“World over, GST rates are typically between 16% and 20%. In India it is likely to be the same,” CBEC chairman Sumit D Majumdar said, adding that although rates would come down, tax collection would go up due to increased buoyancy
Kolkata: The Central Board of Excise and Customs (CBEC) today said that tax rates under the proposed Goods and Services Tax (GST) regime is likely to be between 16% and 20%, reports PTI.
“World over, GST rates are typically between 16% and 20%. In India it is likely to be the same,” CBEC chairman Sumit D Majumdar told reporters here.
He said tax rates under the proposed GST would come down sharply and the number of assessees would rise by 5-6 times.
Although rates would come down, tax collection would go up due to increased buoyancy, he said on the sidelines of a session organised by the Bharat Chamber of Commerce.
A Constitutional Amendment Bill on GST was introduced in the Lok Sabha in the last Budget Session.
The GST would subsume most of the indirect taxes like excise duty and service tax at the central level and VAT on the state front, besides local levies.
The implementation of GST, considered to be a major tax reform, has been stuck for years due to differences between the Centre and some states over the new structure.
Mr Majumdar said a dispute settlement authority would be set up to resolve conflicts between the Centre and states.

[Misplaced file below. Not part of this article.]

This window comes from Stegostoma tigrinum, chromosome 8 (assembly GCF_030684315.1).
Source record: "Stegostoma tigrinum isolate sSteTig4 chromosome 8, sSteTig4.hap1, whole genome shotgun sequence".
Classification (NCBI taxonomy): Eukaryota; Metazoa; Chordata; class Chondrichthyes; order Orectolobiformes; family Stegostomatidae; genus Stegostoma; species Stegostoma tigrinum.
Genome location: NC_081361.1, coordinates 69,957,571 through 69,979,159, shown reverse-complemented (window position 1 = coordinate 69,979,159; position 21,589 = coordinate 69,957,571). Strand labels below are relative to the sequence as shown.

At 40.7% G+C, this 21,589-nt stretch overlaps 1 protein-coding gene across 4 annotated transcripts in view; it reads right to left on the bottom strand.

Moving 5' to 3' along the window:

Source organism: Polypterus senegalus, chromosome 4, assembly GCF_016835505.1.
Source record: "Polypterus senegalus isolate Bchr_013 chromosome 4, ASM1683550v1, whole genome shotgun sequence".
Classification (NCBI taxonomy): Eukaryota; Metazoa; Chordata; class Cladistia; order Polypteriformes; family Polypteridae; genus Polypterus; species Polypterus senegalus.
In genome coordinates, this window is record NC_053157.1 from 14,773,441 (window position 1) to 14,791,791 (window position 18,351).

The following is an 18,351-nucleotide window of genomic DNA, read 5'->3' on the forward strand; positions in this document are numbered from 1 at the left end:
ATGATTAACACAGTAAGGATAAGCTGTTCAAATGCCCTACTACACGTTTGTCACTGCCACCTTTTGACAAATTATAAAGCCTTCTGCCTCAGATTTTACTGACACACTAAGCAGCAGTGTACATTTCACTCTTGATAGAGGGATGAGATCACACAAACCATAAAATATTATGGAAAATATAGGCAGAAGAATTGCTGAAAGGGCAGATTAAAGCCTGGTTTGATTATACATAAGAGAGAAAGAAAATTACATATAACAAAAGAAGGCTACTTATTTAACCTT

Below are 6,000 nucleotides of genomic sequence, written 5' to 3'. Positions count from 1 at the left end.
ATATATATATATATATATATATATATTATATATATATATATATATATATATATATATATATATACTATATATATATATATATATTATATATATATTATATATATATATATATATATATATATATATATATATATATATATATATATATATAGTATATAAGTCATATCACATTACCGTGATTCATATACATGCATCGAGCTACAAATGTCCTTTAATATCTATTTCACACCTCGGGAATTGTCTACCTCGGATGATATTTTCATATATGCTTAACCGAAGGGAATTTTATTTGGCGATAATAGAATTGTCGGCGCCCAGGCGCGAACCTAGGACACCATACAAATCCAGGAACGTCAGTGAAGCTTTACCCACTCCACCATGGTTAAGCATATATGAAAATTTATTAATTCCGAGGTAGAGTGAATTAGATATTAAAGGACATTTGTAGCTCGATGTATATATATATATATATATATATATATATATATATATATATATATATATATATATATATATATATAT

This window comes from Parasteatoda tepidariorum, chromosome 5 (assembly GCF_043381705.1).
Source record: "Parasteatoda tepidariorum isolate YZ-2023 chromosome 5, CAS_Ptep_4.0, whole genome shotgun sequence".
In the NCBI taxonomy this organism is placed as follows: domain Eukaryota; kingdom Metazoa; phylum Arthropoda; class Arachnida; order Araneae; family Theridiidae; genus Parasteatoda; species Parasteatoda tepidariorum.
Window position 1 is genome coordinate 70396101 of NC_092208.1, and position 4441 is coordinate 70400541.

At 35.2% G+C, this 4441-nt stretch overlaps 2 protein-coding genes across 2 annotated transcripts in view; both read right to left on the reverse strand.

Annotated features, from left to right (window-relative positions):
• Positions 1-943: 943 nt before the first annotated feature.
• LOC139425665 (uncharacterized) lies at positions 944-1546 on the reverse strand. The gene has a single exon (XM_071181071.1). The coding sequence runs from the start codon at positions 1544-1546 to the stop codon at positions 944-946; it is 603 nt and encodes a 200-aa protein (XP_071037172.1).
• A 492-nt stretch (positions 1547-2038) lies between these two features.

The CBEC chief said that the GST would be introduced any time during the next financial year.
“Since it is a transaction-based tax unlike direct tax, it is not necessary to be implemented from 1st April 2012,” he said.
He said a special purpose vehicle has been set up by states, Centre and NSDL to develop a software to implement GST. The software is now being tested in 11 states.
Earlier, finance minister Pranab Mukherjee had said that GST would come into effect from 1 April 2012.
Initially, petroleum products and alcohol would be kept out of the purview of GST, he said.
While customs duty would be out of GST net, countervailing duty would be covered by it, Mr Majumdar said.
Mr Majumdar said a taskforce has been set up to frame the GST legislation. “The mandate given to the body is to keep the legislation as simple as possible.”